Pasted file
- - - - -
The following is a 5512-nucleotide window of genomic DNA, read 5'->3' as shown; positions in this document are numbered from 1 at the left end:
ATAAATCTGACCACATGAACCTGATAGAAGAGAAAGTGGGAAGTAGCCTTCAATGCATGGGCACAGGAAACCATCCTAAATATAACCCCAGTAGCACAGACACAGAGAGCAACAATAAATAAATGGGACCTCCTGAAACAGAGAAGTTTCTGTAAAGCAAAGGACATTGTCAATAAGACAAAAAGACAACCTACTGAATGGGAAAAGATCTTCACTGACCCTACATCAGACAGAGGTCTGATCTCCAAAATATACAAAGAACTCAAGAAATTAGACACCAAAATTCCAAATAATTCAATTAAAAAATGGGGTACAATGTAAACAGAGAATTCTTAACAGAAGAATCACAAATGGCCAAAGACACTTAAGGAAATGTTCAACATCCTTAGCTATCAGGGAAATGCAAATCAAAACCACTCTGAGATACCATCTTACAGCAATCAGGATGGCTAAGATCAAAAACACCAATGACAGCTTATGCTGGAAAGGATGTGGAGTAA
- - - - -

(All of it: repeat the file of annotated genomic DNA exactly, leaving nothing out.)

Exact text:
The following is a 5512-nucleotide window of genomic DNA, read 5'->3' as shown; positions in this document are numbered from 1 at the left end:
ATAAATCTGACCACATGAACCTGATAGAAGAGAAAGTGGGAAGTAGCCTTCAATGCATGGGCACAGGAAACCATCCTAAATATAACCCCAGTAGCACAGACACAGAGAGCAACAATAAATAAATGGGACCTCCTGAAACAGAGAAGTTTCTGTAAAGCAAAGGACATTGTCAATAAGACAAAAAGACAACCTACTGAATGGGAAAAGATCTTCACTGACCCTACATCAGACAGAGGTCTGATCTCCAAAATATACAAAGAACTCAAGAAATTAGACACCAAAATTCCAAATAATTCAATTAAAAAATGGGGTACAATGTAAACAGAGAATTCTTAACAGAAGAATCACAAATGGCCAAAGACACTTAAGGAAATGTTCAACATCCTTAGCTATCAGGGAAATGCAAATCAAAACCACTCTGAGATACCATCTTACAGCAATCAGGATGGCTAAGATCAAAAACACCAATGACAGCTTATGCTGGAAAGGATGTGGAGTAA